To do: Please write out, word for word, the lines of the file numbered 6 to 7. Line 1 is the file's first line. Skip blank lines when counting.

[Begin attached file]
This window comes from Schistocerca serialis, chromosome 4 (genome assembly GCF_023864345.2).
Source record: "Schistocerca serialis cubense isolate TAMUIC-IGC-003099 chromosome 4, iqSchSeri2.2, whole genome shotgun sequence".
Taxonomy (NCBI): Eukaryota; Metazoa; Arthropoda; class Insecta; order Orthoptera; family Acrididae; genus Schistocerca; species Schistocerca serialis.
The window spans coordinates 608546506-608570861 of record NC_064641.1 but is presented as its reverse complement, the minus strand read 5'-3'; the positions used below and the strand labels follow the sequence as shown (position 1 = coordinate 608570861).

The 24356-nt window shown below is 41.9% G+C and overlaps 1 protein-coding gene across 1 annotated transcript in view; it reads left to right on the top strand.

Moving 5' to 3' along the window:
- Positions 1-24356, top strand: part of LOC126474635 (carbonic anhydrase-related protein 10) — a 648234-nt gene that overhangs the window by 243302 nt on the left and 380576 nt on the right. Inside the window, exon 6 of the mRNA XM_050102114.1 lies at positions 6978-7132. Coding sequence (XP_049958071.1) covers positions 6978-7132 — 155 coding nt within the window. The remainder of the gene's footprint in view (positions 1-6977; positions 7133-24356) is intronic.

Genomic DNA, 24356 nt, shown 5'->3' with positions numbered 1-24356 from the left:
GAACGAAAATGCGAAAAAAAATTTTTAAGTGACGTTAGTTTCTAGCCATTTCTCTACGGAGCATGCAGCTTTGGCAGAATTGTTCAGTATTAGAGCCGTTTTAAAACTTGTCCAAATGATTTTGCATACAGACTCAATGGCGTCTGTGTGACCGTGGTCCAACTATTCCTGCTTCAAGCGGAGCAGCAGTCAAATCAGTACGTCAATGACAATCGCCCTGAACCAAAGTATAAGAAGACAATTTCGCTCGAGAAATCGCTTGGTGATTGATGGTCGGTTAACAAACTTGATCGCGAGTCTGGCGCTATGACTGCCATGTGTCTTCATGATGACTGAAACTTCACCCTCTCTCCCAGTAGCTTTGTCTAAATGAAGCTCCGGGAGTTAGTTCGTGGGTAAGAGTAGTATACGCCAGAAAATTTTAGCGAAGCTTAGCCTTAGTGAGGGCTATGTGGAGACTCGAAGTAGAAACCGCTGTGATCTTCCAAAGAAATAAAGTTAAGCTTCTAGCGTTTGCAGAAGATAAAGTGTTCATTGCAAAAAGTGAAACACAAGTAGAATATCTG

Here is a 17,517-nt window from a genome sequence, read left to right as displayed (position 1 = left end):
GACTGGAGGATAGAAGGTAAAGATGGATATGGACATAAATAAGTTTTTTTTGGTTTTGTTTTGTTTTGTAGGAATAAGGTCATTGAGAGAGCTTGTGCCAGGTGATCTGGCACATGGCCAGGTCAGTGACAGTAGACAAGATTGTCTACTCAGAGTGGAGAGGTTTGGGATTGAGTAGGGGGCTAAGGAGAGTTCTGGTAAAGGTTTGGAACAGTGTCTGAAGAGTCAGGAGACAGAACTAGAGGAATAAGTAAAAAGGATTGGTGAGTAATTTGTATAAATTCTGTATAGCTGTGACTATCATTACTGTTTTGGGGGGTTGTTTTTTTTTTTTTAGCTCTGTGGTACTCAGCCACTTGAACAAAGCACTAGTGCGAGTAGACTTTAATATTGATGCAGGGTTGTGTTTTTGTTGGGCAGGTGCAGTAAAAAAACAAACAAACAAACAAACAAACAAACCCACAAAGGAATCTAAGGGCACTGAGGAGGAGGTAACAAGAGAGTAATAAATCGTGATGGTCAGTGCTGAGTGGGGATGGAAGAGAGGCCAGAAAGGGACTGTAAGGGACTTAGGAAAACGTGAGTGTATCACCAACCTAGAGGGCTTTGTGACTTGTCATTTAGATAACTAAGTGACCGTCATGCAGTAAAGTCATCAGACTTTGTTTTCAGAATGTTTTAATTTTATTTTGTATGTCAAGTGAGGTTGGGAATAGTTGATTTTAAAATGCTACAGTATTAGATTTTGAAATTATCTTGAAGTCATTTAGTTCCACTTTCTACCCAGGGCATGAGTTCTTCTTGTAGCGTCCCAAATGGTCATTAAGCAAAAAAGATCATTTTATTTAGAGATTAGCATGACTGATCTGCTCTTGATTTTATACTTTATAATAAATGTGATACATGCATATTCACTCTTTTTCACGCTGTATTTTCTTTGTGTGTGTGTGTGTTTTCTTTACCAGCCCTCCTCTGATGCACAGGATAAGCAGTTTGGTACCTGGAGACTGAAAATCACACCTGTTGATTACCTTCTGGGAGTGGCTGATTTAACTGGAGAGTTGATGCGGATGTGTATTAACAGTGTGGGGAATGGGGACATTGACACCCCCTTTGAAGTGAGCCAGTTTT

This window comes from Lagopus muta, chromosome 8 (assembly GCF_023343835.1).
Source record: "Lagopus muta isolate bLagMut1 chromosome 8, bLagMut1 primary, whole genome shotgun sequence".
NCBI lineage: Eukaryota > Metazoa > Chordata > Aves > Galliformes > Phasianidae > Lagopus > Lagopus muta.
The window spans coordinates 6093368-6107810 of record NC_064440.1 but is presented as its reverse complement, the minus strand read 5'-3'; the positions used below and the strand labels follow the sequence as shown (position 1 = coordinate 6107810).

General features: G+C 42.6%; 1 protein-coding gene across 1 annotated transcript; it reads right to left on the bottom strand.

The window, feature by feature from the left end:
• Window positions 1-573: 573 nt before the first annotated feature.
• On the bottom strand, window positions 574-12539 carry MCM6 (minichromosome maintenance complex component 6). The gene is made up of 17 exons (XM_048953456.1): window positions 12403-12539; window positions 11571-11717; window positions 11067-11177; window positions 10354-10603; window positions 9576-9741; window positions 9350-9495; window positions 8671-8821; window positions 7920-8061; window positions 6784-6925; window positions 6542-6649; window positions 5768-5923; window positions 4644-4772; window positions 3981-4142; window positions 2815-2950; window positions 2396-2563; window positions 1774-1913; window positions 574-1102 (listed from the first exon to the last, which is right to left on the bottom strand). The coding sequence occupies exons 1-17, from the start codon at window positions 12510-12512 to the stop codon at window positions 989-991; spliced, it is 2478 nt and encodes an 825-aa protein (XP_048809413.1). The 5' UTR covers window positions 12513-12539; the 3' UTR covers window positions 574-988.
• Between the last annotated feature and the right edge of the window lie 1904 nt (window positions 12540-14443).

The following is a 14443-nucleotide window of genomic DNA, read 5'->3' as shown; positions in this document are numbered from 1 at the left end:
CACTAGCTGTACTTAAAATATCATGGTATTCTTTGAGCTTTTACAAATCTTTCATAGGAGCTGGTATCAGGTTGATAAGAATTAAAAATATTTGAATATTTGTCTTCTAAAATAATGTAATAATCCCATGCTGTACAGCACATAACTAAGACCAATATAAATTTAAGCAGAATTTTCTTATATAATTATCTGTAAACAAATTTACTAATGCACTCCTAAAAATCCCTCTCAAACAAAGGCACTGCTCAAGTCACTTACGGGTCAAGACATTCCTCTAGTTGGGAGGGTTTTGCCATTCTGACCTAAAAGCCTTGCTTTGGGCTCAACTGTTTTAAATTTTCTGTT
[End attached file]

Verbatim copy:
Moving 5' to 3' along the window:
- Positions 1-24356, top strand: part of LOC126474635 (carbonic anhydrase-related protein 10) — a 648234-nt gene that overhangs the window by 243302 nt on the left and 380576 nt on the right. Inside the window, exon 6 of the mRNA XM_050102114.1 lies at positions 6978-7132. Coding sequence (XP_049958071.1) covers positions 6978-7132 — 155 coding nt within the window. The remainder of the gene's footprint in view (positions 1-6977; positions 7133-24356) is intronic.